Tessa McWatt is a professor of creative writing at University of East Anglia. Her most recent book is Shame on Me: An Anatomy of Race and Belonging.
You don’t like the rain. Caribbean people, even in Canada, huddle inside at darkening skies, bracing for a hurricane. But the sound of rain here in London has started to perk me up. I get hopeful when people rush back into their homes, emptying the streets, the parks, the stoops where they have congregated over the past few months. I get to pretend we’re in lockdown again.
When I call you in Toronto, as I have done every day since the beginning of the pandemic, to commiserate and laugh, both of us lonely and agitated, you assure me you have your mask on. Not understanding the rules, but not wanting to worry your daughter, you continue through the gauze and say, “Things are opening up here,” and my heart sinks.
I miss lockdown.
Of course I don’t miss the illness, which I and many friends had, from which far too many have died, while politicians balance capital against lives, making them equivalent. I don’t miss the fact that you, at 86 and on your own, have gone without being touched for more than 100 days, your memory looping tighter and tighter in the confines of your tiny house. I don’t miss imagining the quarantine of those who lived in two rooms with an entire extended family, the women who quarantined with their abusers, the suffering of those without an income, or those who were forced to work because the “economy” had to keep running. I don’t miss the news reports with faces of the Black and brown health care workers dying disproportionally, the bus drivers, the Uber drivers who didn’t have the luxury of both a paycheque and isolation.
But COVID-19 is a truth-sayer. Truths previously silenced beneath the din of so-called productivity have been spooled out over the internet: A white policeman kneels on the neck of a Black man in the same week that a white woman calls the cops on a Black birdwatcher. Police drive a car through crowds of Black Lives Matter protesters. Elon Musk calls the coronavirus a cold and sends his workers back to the Tesla factory. Hawksbill turtles breed in record numbers on the now tourist-free beaches of Thailand. Arctic fires emit 60 million tonnes of carbon dioxide in one month, and the region is heating twice as fast as the rest of the planet, leading to sea ice melting faster than scientists have previously predicted. All the homeless people in London are taken off the street and given only temporary shelter.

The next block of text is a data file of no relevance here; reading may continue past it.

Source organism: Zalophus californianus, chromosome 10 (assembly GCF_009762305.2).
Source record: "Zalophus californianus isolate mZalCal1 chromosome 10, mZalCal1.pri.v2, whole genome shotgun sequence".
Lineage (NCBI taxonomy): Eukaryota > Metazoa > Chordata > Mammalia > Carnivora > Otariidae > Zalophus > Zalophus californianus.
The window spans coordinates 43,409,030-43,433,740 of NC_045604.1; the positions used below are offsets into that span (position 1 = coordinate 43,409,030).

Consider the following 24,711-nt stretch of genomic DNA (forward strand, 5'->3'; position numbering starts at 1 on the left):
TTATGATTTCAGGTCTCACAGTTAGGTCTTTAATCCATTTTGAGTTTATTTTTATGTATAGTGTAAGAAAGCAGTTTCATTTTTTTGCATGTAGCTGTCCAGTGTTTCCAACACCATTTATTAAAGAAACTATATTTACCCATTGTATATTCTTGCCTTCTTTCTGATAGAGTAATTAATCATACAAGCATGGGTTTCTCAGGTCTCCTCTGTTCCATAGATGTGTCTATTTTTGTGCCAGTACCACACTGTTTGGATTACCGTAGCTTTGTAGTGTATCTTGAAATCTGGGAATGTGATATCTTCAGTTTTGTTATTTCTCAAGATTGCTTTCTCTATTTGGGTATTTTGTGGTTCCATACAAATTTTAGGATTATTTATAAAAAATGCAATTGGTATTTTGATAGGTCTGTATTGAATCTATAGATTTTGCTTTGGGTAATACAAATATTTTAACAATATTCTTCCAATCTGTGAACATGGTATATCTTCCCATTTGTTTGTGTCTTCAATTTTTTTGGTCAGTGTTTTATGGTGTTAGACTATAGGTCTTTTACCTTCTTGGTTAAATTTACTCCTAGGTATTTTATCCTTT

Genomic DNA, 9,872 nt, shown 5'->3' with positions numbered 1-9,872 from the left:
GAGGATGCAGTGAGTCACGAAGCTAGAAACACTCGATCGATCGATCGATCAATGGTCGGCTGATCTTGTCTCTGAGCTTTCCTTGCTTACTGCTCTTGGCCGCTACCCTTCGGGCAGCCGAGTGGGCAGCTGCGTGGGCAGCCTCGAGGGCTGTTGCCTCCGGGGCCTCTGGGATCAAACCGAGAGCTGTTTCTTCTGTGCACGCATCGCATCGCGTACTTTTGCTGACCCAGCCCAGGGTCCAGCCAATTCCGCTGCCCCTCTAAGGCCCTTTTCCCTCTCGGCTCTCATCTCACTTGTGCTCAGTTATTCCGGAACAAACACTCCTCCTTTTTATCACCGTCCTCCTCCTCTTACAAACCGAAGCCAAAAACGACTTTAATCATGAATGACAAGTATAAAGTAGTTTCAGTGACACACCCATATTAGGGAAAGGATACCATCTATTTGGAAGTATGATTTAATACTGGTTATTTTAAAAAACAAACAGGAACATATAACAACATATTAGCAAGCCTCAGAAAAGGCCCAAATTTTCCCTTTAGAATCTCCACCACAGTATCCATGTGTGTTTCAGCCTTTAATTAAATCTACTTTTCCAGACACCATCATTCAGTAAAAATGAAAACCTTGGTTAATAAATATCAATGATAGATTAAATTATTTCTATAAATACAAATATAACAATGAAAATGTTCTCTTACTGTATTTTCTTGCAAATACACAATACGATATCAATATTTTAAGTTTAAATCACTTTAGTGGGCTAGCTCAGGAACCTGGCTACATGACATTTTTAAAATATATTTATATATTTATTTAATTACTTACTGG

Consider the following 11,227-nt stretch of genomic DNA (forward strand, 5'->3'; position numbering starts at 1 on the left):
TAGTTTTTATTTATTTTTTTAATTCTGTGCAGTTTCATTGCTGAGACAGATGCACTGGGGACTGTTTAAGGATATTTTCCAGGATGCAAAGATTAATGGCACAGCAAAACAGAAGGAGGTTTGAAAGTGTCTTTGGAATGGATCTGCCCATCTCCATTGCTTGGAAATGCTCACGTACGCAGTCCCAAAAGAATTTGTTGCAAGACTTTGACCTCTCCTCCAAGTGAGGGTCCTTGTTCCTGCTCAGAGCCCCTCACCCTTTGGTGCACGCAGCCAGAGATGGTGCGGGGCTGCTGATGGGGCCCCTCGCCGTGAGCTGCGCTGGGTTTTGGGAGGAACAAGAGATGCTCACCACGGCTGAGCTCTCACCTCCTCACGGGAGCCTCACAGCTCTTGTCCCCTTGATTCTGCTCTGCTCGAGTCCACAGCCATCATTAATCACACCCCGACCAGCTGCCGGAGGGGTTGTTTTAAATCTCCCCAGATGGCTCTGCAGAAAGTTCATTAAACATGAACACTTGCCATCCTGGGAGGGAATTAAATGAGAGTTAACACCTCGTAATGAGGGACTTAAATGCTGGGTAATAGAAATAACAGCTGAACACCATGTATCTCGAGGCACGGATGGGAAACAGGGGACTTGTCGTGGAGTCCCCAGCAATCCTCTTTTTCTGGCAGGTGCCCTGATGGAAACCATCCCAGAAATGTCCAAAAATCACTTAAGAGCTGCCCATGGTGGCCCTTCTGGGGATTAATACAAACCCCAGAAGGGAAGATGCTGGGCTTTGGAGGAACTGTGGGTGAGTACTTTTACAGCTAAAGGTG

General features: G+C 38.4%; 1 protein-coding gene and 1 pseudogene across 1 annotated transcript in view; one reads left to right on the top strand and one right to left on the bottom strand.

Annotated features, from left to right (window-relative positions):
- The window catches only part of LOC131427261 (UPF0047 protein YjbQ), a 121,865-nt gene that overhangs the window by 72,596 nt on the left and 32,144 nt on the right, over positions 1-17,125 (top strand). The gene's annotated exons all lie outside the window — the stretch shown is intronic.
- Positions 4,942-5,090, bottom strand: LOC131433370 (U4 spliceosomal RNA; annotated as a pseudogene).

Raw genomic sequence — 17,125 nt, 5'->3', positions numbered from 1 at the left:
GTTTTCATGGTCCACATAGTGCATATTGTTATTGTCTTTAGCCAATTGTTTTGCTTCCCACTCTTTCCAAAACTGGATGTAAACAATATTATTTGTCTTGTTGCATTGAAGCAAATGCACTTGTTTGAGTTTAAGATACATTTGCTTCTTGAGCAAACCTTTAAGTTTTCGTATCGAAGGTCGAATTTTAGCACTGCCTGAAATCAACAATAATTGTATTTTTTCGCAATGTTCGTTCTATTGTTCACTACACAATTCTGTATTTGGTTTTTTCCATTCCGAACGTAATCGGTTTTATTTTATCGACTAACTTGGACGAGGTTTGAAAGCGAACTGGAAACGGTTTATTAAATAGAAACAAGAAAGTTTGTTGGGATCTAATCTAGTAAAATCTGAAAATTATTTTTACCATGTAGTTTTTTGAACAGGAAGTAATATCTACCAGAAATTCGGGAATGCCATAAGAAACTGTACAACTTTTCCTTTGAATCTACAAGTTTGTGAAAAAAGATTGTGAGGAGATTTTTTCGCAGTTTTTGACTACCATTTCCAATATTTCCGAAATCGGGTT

These events are not unrelated.
As you know, mom, in my memoirs on race and belonging, I dissected the persistent racism and inequality we live in. I flayed a system born out of the scientific racism that was developed to serve the greed of capitalism. I traced the plantation economics that made you, made me. COVID-19 has confirmed that the plantation structure still governs, that some people are treated as chattel, put in cages, in ghettos, behind walls, behind bars.
The profit motive requires producers to expand the reach of goods, producing cheap things at the cheapest rate, based on the cheapest labour. Cheap clothes, so we all look the same. The same but not equal. Cheap food, cheap energy, cheap care, cheap technology, cheap pharmaceuticals. The product itself does not define the plantation. It is defined by its structure and the labour done by the people upon which its cheap products rely – without care or duty to the people who make them, with blind extraction from the bounty of the earth, until we go too far. We’ve gone too far.
As the COVID-19 lockdown ends, what world awaits on the other side?
Will we return to a state of mind that says there’s not enough for us all – that state of mind that doesn’t put each other and the planet first? Will we open up to a world that seems to perpetually choose disrespect for nature, racism, extremist nationalism, Islamophobia, anti-Semitism, misogyny, homophobia and many other forms of hatred?
The scaffolding of how we live has been duly exposed. Why would we go back?